Glycemic control is linked to reduced morbidity, mortality in COVID-19


  • Miriam Tucker
  • Clinical Essentials
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Takeaway

  • Among COVID-19 patients with preexisting type 2 diabetes (T2D), blood glucose (BG) within 3.9-10.0 mmol/L is associated with improved outcomes.

Why this matters

  • T2D is a common COVID-19 comorbidity, but evidence linking it to outcomes is limited.

Study design

  • Retrospective, multicenter study of 7337 COVID-19 cases in Hubei Province, China.
  • Funding: National Key R&D Program of China; National Science Foundation of China.

Key results

  • During 28 days postadmission, with T2D (n=923) vs without (n=6385), increased risk for all-cause in-hospital mortality:
    • HR, 1.49 (P=.005).
    • HR was adjusted for age, sex, COVID-19 severity.
  • In T2D group, with well-controlled glycemia (n=282; BG upper limit ≤10 mmol/L; average HbA1c, 7.3%) vs poorer control (n=528; BG upper limit >10 mmol/L; HbA1c, 8.1%), decreased risk for in-hospital death:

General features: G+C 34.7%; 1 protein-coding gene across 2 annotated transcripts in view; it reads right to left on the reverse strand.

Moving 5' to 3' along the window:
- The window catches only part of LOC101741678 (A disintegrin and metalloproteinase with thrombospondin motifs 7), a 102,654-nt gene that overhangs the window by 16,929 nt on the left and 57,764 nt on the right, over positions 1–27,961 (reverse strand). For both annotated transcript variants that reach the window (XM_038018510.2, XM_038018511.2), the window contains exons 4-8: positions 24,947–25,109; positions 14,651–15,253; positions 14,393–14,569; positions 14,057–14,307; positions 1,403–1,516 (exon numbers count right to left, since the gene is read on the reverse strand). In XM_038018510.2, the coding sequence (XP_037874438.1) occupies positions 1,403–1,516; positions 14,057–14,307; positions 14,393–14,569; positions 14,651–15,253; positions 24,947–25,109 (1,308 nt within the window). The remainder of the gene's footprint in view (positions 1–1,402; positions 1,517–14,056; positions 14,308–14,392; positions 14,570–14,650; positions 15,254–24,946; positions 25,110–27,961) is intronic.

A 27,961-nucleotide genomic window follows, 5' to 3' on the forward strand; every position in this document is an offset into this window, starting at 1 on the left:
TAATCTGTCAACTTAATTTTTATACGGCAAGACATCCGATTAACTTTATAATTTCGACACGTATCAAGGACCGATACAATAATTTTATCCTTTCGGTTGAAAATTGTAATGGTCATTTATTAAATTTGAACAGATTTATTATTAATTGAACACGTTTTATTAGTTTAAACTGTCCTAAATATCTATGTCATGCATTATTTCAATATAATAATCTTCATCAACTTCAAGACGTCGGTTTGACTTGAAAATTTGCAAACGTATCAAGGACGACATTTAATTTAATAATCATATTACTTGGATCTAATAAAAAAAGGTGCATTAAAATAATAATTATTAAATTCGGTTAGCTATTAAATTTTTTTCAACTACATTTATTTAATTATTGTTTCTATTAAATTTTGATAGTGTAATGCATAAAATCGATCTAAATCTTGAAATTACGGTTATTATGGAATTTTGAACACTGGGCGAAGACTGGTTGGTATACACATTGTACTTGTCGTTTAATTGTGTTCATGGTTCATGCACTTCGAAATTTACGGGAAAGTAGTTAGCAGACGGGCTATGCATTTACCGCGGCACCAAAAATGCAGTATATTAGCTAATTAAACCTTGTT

• HR, 0.13 (P<.001>
    • HR adjusted for age, sex, and COVID-19 severity, comorbidities. 
  • Adjusted risks (HRs) with good vs poor control were reduced for:
    • Acute respiratory distress syndrome: 0.41 (P<.001 and>
    • Acute heart injury: 0.21 (P=.003).
  • In 1:1 propensity match, all-cause adjusted mortality risk with well-controlled BG (n=250) vs poor control (n=250) was lower:
    • HR: 0.14 (P=.008).

Limitations

  • All inpatients, from 1 Chinese province.
  • No data on prehospital T2D status.
  • Small number of participants with good control.
  • Retrospective.